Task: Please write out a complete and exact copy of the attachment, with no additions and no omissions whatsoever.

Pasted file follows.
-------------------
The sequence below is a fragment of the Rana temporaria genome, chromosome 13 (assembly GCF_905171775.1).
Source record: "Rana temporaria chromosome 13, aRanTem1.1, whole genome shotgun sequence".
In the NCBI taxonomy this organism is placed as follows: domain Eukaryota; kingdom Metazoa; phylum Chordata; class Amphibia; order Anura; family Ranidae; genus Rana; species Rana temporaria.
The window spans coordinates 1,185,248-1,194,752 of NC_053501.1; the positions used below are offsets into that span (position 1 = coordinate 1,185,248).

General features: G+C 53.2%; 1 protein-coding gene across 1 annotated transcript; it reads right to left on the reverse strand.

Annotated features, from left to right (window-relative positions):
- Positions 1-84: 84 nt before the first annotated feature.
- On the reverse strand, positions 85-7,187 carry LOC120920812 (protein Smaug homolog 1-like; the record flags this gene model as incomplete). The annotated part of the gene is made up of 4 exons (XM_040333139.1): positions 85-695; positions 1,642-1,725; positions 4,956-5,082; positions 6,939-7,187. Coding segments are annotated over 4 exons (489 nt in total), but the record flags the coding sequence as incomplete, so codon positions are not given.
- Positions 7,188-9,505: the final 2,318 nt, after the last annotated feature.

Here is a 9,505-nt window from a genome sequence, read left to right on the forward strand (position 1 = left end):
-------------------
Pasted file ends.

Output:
The sequence below is a fragment of the Rana temporaria genome, chromosome 13 (assembly GCF_905171775.1).
Source record: "Rana temporaria chromosome 13, aRanTem1.1, whole genome shotgun sequence".
In the NCBI taxonomy this organism is placed as follows: domain Eukaryota; kingdom Metazoa; phylum Chordata; class Amphibia; order Anura; family Ranidae; genus Rana; species Rana temporaria.
The window spans coordinates 1,185,248-1,194,752 of NC_053501.1; the positions used below are offsets into that span (position 1 = coordinate 1,185,248).

General features: G+C 53.2%; 1 protein-coding gene across 1 annotated transcript; it reads right to left on the reverse strand.

Annotated features, from left to right (window-relative positions):
- Positions 1-84: 84 nt before the first annotated feature.
- On the reverse strand, positions 85-7,187 carry LOC120920812 (protein Smaug homolog 1-like; the record flags this gene model as incomplete). The annotated part of the gene is made up of 4 exons (XM_040333139.1): positions 85-695; positions 1,642-1,725; positions 4,956-5,082; positions 6,939-7,187. Coding segments are annotated over 4 exons (489 nt in total), but the record flags the coding sequence as incomplete, so codon positions are not given.
- Positions 7,188-9,505: the final 2,318 nt, after the last annotated feature.

Here is a 9,505-nt window from a genome sequence, read left to right on the forward strand (position 1 = left end):